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Parent University 101: Launching a Successful Event

By Michele Molnar — November 13, 2012 2 min read

The inaugural Parent University in New Haven, Conn., attracted between 250 and 300 parents for a daylong experience in how parents can help their students excel, and how they can help themselves, too.

K-12 Parents and the Public interviewed leaders of this event to find out how they managed to generate such a large turnout, when not every Parent University is so well-attended, or well-received.

Susan Weisselberg, chief of Wraparound Services for New Haven Public Schools, describes an extensive planning period that included two visits to Boston Public Schools’ Parent University, which has received national attention for its success.

It cost about $27,000 to put on the first Parent University New Haven, which included hiring a consultant who worked to bring shape to it and market it. “She did a lot of work in the community, talking to people about what kind of workshops they wanted to see,” explained Weisselberg, who oversaw organizing from the schools’ perspective.

For planning purposes, working groups were set up on a variety of topics, including:

  • Workshop planning, which gave presenters advice on conducting workshops, developed evaluations and worked on translations
  • Logistics, which included how to provide child care, food, and transportation;
  • Communications, which covered overseeing outreach to community organizations and parents to create excitement and boost attendance; and,
  • Certification and incentives, which coordinated certificates for attendees and raffle prizes.

The end result was a program with more than 40 workshops, including some in Spanish, offered in three time blocks. At lunchtime, New Haven native and Harvard lecturer Karen Mapp gave a presentation on how parents can support their children in school.

A wide variety of workshops were offered, including college planning, what parents of athletes should know, and how to read and do math with your children. One of the most well attended was “Addressing the Needs of Urban Boys.” For parents, computer training, job preparation, and entrepreneurship classes were offered. Participants could register online, or by phone.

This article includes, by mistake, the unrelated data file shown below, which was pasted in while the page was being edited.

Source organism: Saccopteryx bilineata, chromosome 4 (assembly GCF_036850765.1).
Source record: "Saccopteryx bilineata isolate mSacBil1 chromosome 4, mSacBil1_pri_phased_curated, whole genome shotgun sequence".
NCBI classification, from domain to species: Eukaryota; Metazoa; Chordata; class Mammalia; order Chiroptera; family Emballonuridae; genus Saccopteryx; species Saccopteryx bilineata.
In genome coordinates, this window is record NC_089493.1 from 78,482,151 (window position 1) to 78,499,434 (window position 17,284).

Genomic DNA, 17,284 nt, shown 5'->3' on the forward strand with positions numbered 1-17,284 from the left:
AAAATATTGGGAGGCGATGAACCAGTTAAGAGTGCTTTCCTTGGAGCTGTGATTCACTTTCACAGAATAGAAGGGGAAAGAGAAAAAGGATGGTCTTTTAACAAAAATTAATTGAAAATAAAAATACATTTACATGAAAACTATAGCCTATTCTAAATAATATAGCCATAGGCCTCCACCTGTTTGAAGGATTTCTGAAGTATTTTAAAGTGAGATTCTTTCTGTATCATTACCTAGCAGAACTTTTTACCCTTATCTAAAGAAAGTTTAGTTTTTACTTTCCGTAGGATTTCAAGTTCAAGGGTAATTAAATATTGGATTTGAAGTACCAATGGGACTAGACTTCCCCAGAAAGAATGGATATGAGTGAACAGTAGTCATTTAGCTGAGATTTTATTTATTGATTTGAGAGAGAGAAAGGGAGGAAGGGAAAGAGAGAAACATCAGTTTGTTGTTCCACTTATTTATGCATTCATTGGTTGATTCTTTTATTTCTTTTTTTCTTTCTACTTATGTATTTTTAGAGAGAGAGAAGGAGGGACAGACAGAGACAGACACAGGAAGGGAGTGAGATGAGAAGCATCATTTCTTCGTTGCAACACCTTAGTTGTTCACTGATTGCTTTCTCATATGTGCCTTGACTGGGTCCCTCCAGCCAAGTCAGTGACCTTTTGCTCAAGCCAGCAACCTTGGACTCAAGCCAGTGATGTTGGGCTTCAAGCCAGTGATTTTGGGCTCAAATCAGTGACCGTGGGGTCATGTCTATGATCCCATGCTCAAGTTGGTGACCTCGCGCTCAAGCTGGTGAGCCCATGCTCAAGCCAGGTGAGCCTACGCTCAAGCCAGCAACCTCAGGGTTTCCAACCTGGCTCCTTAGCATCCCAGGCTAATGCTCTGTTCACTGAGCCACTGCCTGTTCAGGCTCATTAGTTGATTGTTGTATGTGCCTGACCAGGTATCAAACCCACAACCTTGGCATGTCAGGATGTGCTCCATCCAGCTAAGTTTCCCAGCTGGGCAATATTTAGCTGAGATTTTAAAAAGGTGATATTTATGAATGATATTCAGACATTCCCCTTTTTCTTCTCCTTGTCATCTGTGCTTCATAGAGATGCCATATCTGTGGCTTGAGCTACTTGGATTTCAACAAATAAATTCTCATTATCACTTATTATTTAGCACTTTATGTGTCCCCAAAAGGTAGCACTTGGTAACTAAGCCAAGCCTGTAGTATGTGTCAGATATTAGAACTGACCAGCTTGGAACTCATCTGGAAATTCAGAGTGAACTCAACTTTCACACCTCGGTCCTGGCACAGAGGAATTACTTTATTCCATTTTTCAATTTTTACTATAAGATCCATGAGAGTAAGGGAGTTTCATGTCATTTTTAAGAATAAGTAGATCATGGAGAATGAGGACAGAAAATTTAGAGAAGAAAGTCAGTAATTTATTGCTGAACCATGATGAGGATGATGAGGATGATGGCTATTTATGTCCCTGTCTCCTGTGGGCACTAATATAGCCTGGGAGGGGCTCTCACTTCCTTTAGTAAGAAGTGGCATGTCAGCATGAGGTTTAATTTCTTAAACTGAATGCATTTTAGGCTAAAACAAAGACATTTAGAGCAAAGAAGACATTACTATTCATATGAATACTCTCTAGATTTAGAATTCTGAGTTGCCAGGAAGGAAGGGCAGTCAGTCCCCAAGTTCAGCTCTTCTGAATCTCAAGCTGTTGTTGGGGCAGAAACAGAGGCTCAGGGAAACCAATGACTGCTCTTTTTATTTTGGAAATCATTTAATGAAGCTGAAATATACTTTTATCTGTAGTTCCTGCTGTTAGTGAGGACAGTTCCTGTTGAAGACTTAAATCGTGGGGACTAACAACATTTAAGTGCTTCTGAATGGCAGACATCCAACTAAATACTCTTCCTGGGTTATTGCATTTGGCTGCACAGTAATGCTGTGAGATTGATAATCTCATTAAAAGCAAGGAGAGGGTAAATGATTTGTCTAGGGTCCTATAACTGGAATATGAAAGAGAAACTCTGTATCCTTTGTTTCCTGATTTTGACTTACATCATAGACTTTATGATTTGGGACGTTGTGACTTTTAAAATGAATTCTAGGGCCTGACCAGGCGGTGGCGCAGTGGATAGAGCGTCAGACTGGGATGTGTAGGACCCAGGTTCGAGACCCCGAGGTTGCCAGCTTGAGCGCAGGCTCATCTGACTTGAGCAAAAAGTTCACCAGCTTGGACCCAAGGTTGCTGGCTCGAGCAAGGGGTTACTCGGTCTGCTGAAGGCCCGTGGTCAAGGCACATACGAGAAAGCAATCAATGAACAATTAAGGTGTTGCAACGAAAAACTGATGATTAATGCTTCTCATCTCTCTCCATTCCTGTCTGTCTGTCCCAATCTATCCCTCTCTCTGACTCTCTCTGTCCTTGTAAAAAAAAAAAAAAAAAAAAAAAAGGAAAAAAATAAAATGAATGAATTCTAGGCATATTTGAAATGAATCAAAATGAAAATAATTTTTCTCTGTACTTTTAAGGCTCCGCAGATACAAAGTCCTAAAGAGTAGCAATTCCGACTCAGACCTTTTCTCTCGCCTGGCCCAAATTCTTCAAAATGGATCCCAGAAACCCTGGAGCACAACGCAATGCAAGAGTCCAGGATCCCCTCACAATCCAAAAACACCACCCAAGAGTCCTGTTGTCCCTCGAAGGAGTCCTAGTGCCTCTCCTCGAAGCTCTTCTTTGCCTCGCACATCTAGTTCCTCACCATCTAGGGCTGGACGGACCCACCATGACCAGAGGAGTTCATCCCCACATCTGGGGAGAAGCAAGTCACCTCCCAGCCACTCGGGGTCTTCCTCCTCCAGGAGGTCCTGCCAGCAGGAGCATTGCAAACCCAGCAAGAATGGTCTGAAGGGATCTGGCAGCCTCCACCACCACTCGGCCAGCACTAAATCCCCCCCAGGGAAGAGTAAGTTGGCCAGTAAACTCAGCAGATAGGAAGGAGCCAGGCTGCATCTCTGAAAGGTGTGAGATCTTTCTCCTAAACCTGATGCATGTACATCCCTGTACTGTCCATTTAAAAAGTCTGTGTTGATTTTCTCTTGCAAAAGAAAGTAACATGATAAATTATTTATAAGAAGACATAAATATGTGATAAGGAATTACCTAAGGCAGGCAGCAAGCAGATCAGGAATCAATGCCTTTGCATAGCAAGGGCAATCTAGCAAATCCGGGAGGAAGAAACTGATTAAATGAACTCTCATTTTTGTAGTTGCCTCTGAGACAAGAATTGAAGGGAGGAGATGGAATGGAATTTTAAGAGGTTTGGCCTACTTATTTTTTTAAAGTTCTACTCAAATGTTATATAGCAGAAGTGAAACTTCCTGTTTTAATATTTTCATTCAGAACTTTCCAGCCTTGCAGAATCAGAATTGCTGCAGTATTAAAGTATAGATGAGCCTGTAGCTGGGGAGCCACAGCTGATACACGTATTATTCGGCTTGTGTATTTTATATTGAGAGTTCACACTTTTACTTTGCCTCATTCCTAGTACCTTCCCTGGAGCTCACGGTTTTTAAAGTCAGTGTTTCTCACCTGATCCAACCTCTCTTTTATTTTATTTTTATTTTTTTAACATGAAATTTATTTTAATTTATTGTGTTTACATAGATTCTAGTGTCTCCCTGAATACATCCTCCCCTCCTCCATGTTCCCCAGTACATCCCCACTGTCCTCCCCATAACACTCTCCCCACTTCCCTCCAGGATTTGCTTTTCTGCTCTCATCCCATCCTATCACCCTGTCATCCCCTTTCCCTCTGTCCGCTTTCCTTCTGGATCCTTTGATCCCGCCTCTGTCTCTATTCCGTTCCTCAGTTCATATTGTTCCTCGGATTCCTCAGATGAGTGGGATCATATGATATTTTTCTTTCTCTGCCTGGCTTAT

In addition to the free educational programs, Parent University New Haven provided free bus transportation from 12 school sites to the community college where it was held; free breakfast and lunch; free child care by certified staff; free parking; and raffle giveaways, including a computer, netbook and bicycle.

“We have parents who have been wanting this for years. They were so excited to participate; we have a whole network of parents who wanted this to succeed,” said Weisselberg.

Michelle Sepulveda, one of those parents, agreed. “It’s one thing to be engaged. It’s another thing to get the tools so you know exactly how to be engaged,” said Sepulveda, who was one of the planners helping to shape the university.

Mary Rosario, a mother of four New Haven Public School graduates who also helped organize the event, said, “People kept coming up to me and asking when we’re going to do it again. They were so excited, and so was I.”

The next Parent University New Haven event will be held in the spring. In the meantime, workshops will be offered on a smaller scale in neighborhoods and at local schools.

“The only way for this to work is to do it collaboratively,” said Weisselberg. “For any other community considering it, I would suggest that—rather than reinvent the wheel—they visit a community that has done it successfully.”

A version of this news article first appeared in the K-12 Parents and the Public blog.


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